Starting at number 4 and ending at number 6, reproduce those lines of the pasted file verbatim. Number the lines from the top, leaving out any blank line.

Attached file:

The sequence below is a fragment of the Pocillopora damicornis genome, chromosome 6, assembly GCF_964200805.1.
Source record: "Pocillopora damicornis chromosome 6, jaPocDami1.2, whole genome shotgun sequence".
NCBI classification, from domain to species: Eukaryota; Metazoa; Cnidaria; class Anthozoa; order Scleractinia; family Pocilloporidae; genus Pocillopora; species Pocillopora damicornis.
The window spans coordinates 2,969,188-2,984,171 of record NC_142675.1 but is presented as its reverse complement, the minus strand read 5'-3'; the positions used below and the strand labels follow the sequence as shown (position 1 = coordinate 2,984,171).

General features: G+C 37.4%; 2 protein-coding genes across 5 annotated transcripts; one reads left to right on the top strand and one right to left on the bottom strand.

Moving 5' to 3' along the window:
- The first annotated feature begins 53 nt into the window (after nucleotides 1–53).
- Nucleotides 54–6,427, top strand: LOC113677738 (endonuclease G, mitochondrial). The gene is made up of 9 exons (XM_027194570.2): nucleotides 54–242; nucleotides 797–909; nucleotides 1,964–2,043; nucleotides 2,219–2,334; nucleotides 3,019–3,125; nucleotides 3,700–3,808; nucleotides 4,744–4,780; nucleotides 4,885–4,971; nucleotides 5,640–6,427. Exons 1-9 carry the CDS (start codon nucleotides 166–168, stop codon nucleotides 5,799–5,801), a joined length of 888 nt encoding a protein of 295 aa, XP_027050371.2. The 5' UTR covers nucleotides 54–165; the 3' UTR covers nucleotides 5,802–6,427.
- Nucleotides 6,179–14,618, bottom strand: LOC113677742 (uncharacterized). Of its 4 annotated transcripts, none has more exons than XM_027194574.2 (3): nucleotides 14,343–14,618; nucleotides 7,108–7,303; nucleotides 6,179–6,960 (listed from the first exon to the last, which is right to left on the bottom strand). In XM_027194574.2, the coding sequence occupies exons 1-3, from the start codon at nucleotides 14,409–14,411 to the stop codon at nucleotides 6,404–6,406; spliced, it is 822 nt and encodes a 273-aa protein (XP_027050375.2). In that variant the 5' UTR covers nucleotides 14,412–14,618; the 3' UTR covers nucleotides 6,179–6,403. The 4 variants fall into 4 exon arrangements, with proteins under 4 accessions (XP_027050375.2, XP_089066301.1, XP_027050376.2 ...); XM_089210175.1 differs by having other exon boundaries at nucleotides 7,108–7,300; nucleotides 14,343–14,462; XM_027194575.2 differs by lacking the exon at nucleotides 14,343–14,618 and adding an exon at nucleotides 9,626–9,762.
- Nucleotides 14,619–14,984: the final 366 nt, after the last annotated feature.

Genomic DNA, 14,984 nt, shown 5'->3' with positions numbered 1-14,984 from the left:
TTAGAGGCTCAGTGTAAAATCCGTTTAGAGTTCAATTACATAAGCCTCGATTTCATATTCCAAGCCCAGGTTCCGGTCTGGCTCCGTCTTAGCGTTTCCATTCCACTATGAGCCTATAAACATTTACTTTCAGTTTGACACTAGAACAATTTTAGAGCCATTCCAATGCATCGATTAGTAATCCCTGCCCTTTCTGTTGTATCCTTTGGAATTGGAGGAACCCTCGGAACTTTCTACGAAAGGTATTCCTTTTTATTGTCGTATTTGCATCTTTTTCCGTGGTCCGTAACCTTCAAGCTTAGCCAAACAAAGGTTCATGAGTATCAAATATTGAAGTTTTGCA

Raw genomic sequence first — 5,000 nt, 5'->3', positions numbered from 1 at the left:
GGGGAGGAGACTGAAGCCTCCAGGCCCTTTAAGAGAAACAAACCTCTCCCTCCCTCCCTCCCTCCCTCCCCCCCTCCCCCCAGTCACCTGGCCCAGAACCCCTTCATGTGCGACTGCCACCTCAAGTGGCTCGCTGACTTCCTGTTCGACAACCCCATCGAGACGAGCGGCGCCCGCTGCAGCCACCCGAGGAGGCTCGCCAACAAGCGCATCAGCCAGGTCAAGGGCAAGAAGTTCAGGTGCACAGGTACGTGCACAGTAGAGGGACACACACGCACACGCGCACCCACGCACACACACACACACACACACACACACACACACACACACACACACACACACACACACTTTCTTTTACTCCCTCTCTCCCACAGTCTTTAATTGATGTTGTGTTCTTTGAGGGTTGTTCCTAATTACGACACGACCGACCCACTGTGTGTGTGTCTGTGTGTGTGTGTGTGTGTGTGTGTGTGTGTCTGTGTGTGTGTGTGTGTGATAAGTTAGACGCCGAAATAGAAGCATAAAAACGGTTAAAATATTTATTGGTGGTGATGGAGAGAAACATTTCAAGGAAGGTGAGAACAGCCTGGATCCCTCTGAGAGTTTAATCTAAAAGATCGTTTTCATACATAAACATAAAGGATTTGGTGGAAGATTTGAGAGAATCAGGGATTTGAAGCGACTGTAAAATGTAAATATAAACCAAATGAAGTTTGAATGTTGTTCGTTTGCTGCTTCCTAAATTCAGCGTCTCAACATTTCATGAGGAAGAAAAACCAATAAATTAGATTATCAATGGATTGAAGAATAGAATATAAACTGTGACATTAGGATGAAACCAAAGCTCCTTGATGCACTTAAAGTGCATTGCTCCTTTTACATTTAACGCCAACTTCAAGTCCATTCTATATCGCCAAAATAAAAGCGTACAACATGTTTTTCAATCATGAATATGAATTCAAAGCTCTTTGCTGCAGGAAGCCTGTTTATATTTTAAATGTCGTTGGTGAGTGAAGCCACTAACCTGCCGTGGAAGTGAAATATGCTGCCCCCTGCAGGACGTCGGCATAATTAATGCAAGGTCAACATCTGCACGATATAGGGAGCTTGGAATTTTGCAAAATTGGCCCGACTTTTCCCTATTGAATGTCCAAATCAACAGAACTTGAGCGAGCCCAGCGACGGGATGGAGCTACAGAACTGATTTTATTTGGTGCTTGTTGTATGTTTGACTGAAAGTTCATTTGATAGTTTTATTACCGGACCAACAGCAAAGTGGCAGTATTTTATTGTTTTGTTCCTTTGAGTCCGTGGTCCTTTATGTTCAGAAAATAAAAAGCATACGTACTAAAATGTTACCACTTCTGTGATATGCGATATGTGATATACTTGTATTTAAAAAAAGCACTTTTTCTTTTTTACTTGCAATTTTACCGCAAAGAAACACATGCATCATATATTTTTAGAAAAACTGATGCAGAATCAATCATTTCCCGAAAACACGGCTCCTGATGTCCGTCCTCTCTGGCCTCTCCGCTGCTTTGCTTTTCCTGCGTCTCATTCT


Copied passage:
The window spans coordinates 2,969,188-2,984,171 of record NC_142675.1 but is presented as its reverse complement, the minus strand read 5'-3'; the positions used below and the strand labels follow the sequence as shown (position 1 = coordinate 2,984,171).

General features: G+C 37.4%; 2 protein-coding genes across 5 annotated transcripts; one reads left to right on the top strand and one right to left on the bottom strand.

Moving 5' to 3' along the window: